In 1953, the Federal Government chose Pike County as the location for the Portsmouth Gaseous Diffusion Plant, designed to enrich uranium.The time around the construction of the facility is still referred to as the "Boom", as literally hundreds of new people flooded the county to construct, and later work, at the facility. During this time, government housing projects were undertaken, school facilities were expanded and improved, and many new businesses were started in Pike County. The plant covered nearly 4,000 acres and provided employment for over 2,000 workers at its height of operation.
Throughout the 19th century, Waverly was a sundown town, where African Americans were not allowed to live.In an 1884 history of the area, an anonymous author wrote that "Waverly's not having a single colored resident is a rare mark of distinction for a town of its size" and that Waverly had never had "a Negro or mulatto resident". Historian James W. Loewen cites Waverly as a rare example of a town that barred blacks as early as the Civil War, and asserts that the community was one of a number of Midwestern cities created for the purpose of excluding all races but whites. The Ku Klux Klan had a presence in Waverly dating back to a record of a Ku Klux Klan raid in 1885.
Waverly is located at(39.126181, -82.983173).
According to the United States Census Bureau, the city has a total area of 4.26 square miles (11.03 km2), of which 4.20 square miles (10.88 km2) is land and 0.06 square miles (0.16 km2) is water.
|U.S. Decennial Census|
As of the census 1,049.5 inhabitants per square mile (405.2/km2). There were 2,290 housing units at an average density of 545.2 per square mile (210.5/km2). The racial makeup of the city was 96.2% White, 1.0% African American, 0.3% Native American, 0.4% Asian, 0.4% from other races, and 1.6% from two or more races. Hispanic or Latino of any race were 0.8% of the population.of 2010, there were 4,408 people, 2,035 households, and 1,142 families residing in the city. The population density was
There were 2,035 households of which 24.4% had children under the age of 18 living with them, 37.9% were married couples living together, 13.5% had a female householder with no husband present, 4.8% had a male householder with no wife present, and 43.9% were non-families. 40.2% of all households were made up of individuals and 23.2% had someone living alone who was 65 years of age or older. The average household size was 2.10 and the average family size was 2.75.
The median age in the city was 48 years. 19.5% of residents were under the age of 18; 7.1% were between the ages of 18 and 24; 19% were from 25 to 44; 26.6% were from 45 to 64; and 27.8% were 65 years of age or older. The gender makeup of the city was 46.6% male and 53.4% female.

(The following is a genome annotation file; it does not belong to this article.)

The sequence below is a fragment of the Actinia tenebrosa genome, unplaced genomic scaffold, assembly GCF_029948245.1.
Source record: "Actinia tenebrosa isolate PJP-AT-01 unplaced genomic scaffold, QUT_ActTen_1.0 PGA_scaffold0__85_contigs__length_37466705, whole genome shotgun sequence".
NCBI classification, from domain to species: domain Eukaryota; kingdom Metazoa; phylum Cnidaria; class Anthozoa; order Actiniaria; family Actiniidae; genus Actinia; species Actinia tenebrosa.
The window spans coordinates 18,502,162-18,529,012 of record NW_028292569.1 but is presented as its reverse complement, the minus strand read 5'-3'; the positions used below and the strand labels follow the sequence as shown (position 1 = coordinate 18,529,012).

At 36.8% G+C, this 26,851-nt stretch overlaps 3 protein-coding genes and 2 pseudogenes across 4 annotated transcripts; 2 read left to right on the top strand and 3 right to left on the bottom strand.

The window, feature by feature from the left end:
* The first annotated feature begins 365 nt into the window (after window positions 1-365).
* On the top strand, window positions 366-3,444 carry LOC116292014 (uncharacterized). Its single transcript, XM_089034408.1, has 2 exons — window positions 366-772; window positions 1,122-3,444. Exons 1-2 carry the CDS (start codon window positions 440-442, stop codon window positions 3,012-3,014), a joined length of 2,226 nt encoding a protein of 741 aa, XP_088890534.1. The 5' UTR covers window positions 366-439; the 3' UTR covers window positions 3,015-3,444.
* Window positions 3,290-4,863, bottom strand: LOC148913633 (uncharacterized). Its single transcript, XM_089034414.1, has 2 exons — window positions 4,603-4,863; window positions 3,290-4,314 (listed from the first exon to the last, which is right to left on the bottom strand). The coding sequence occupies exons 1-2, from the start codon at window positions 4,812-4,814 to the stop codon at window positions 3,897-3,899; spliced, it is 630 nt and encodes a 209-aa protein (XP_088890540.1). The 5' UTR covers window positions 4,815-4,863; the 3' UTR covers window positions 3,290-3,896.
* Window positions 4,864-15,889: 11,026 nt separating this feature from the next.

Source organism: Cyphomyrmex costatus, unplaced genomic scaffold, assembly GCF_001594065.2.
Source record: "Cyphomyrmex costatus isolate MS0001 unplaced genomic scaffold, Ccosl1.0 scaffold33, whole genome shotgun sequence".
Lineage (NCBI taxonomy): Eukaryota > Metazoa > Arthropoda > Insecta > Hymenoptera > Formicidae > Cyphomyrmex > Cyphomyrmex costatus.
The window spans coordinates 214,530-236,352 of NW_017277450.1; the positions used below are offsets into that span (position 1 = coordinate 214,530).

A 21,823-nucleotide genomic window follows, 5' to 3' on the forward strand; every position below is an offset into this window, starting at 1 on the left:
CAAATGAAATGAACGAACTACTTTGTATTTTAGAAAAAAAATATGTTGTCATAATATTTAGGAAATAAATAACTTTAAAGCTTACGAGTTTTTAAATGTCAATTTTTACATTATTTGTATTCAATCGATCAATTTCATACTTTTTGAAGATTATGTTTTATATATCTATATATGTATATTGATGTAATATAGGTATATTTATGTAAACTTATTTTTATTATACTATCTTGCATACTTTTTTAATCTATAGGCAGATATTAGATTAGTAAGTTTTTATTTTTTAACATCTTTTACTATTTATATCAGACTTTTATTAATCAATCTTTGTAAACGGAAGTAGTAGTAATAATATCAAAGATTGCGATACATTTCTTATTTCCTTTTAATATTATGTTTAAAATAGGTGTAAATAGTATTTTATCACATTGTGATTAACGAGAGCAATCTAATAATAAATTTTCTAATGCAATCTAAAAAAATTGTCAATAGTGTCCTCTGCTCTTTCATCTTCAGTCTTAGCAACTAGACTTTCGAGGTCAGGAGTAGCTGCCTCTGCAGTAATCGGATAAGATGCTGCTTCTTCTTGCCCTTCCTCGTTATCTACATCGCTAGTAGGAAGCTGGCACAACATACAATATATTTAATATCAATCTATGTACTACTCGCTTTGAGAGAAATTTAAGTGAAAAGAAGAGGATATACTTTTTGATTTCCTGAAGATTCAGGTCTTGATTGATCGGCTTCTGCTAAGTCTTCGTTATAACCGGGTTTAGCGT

As of the census of 2000, there were 4,433 people, 2,028 households, and 1,237 families residing in the village. The population density was 1,131.3 people per square mile (436.6/km²). There were 2,219 housing units at an average density of 566.3 per square mile (218.6/km²). The racial makeup of the village was 96.75% White, 1.15% African American, 0.59% Native American, 0.54% Asian, 0.05% Pacific Islander, 0.02% from other races, and 0.90% from two or more races. Hispanic or Latino of any race were 0.38% of the population.
There were 2,028 households out of which 23.8% had children under the age of 18 living with them, 46.4% were married couples living together, 11.4% had a female householder with no husband present, and 39.0% were non-families. 35.9% of all households were made up of individuals and 22.7% had someone living alone who was 65 years of age or older. The average household size was 2.15 and the average family size was 2.76.
In the village, the population was spread out with 20.7% under the age of 18, 7.3% from 18 to 24, 24.0% from 25 to 44, 18.2% from 45 to 64, and 29.8% who were 65 years of age or older. The median age was 43 years. For every 100 females, there were 80.4 males. For every 100 females age 18 and over, there were 75.8 males.
The median income for a household in the village was $33,895, and the median income for a family was $41,346. Males had a median income of $38,045 versus $20,972 for females. The per capita income for the village was $18,554. About 9.1% of families and 12.2% of the population were below the poverty line, including 13.9% of those under the age of 18 and 9.1% ages 65 or older.
Waverly City School District operates Waverly Primary School, Waverly Intermediate School, Waverly Junior High School, and Waverly High School.
Waverly has a public library, a branch of the Garnet A. Wilson Public Library of Pike County.
Waverly is the hometown of the Pure Prairie League, a pioneering band of the country rock genre
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Pottawatomie County is a county located in the U.S. state of Oklahoma. As of the 2010 census, the population was 69,442. Its county seat is Shawnee.